The Tamil Nadu government will set up 60 primary health centres in urban areas in the State, Principal Secretary, Health, V.K. Subburaj, said on Tuesday.

While the State had invested a lot in primary health care in rural areas, urban centres had been rather neglected. To remedy the situation, the government had decided to set up 60 PHCs, normally located in only rural areas, in cities and towns too.

They would be established in urban locations with a population of less than a lakh initially, he said. They would start functioning within a month.

Mr. Subburaj was delivering the First Dr. N.S. Murali Memorial Lecture organised at the Voluntary Health Services campus here and hosted by the AIDS Prevention and Control Project.

Talking on ‘Emerging Public Health Challenges,' he set in perspective the agenda to energise the public health care set up for the nation.

Key challenges

Some of the key challenges included poor immunisation coverage, institutional deliveries, high rate of anaemia, resurgence of infections and viral diseases and non-communicable diseases, food adulteration, urban health and environmental issues.

Though vaccines were the cheapest means of prevention, it was unfortunate that the country had not been able to achieve good immunisation coverage. While the national average was a poor 50 per cent, there were States with just 30 per cent coverage, he added. Vaccines were available for 29 diseases, but currently only six diseases were being covered under the immunisation programme, he said. This had to be scaled up.

Despite the fact that the government had spent thousands of crores on creating infrastructure for reproductive child health, a number of women were still delivering at home. Tamil Nadu managed 99.8 per cent institutional deliveries and that was responsible for good human development parameters as well, he said.

Again, Tamil Nadu had a vibrant noon meal scheme to provide nutritious food to students but, despite this, the State had to grapple with anaemia and malnutrition.

While clearly the burden of non-communicable diseases posed a real threat, it was also important to keep tabs on emerging and re-emerging infectious diseases such as tuberculosis, Malaria, HIV, H1N1, Chikungunya and various forms of flu.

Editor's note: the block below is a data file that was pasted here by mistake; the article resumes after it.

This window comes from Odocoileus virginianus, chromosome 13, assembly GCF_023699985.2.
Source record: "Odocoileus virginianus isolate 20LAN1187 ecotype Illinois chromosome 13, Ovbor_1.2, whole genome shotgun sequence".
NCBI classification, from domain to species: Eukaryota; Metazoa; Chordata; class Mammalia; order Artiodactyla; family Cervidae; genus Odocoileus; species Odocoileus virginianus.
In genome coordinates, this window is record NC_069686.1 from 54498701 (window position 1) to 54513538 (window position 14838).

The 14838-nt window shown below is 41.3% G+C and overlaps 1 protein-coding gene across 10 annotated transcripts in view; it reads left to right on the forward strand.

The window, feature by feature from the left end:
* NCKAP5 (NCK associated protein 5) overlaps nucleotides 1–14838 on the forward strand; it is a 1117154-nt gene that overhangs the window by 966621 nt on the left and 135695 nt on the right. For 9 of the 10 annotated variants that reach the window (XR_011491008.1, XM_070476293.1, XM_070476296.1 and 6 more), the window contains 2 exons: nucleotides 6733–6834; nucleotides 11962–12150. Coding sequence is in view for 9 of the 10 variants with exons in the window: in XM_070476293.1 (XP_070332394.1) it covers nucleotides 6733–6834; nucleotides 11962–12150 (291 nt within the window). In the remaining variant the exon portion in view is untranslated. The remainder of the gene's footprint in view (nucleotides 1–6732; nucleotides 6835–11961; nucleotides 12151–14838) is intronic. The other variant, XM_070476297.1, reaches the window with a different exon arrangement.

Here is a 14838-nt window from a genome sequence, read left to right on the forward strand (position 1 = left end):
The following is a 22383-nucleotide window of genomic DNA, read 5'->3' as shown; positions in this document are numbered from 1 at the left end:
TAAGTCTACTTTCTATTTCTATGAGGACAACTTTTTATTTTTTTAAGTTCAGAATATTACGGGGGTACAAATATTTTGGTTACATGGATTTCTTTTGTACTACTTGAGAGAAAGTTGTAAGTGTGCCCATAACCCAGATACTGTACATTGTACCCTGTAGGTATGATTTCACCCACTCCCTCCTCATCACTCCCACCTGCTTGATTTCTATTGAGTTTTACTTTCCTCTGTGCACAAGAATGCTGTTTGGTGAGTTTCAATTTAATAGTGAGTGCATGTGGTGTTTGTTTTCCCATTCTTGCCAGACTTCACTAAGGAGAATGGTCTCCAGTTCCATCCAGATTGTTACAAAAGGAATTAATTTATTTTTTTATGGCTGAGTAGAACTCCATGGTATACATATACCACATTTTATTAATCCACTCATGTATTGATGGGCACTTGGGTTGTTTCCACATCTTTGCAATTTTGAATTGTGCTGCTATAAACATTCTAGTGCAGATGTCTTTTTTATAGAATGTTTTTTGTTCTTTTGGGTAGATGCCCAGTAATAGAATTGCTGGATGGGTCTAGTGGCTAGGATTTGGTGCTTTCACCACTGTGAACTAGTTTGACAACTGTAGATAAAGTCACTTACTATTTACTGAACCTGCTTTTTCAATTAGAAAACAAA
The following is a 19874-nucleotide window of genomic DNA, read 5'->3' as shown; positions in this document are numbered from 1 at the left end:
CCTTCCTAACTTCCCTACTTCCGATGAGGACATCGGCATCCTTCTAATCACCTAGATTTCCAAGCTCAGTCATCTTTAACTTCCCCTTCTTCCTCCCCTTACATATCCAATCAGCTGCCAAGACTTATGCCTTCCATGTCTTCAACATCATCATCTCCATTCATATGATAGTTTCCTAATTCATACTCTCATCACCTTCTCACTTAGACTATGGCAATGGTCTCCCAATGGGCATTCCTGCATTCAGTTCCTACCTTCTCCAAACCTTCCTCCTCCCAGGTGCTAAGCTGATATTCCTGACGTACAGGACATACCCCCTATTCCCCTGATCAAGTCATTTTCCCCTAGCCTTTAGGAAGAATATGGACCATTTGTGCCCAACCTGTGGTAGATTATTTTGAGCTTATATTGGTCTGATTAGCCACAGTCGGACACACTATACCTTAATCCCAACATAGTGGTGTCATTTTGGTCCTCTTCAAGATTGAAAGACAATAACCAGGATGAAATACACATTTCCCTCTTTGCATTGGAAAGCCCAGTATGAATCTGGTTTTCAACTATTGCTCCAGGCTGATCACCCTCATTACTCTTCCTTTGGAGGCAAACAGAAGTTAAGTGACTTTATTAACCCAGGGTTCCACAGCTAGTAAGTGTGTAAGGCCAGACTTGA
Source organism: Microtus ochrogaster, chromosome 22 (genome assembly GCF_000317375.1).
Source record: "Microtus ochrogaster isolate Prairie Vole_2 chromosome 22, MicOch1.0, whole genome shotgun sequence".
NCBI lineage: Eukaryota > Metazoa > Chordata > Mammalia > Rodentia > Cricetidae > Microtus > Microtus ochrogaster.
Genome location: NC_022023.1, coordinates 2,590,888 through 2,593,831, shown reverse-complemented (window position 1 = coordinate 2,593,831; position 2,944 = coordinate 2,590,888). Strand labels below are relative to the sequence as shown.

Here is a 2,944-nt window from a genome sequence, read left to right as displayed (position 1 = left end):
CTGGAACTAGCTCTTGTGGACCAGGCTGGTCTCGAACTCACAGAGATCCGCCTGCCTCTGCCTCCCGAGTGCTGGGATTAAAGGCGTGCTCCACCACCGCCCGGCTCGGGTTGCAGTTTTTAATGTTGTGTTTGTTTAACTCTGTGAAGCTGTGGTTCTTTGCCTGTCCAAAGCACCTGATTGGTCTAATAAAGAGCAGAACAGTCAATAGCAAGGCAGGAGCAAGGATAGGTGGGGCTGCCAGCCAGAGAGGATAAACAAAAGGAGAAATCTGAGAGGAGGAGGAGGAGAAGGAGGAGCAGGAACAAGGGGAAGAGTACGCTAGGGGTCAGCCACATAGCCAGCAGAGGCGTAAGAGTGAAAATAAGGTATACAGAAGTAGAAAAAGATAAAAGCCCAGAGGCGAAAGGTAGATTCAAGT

Food and drug safety

The Centre had instructed all State governments to set up monitoring cells for food adulteration to take care of one of the big challenges to public health – food and drug safety, he said. In compliance with this, the State government would soon set up such facilities.

Mr. Subburaj inaugurated VHS's new department - CHARTERED (Community Health Alliance for Research, Empowerment and Resource Development) - on the occasion.

E.S. Krishnamoorthy, honorary secretary, VHS, said the department aimed at being a catalyst for public health delivery in the State and country. Several research projects would be taken up and collaborations with the government and other institutions were in the pipeline.

An endowment in the name of N.S. Murali was created. Contributions were welcome for the endowment, which would also fund research in public health, Dr. Krishnamoorthy added.

Uncommon approaches

M.S. Swaminathan, chairman, VHS, said N.S. Murali had uncommon approaches to issues and used unusual means to find solutions. He agreed that Tamil Nadu had shown enormous leadership in every aspect of health care, but added that the challenges would have to be carefully monitored.

C.V. Krishnaswamy, head, diabetes department, VHS, recalled his association with his friend, colleague and collaborator on the treatment for diabetic foot complications. N.S. Murali was an excellent surgeon who would treat all his patients, paying or non-paying, in the same manner.

R. Rajagopal, central committee member of VHS and close friend of N.S. Murali, said the latter's contributions to the cause of public health would be listed alongside that of the legendary founder of the VHS, K.S. Sanjivi.

Uma Ram, central committee member of VHS and daughter of N.S. Murali, said she and her brother Sandeep learnt surgical techniques from their father. During the last 15 years of his life, he had made substantial contributions to the battle against HIV/AIDS, through APAC.

Malini Balakrishnan, administrative officer (society), VHS, recalled the guidance and encouragement provided by N.S. Murali throughout his career at the VHS.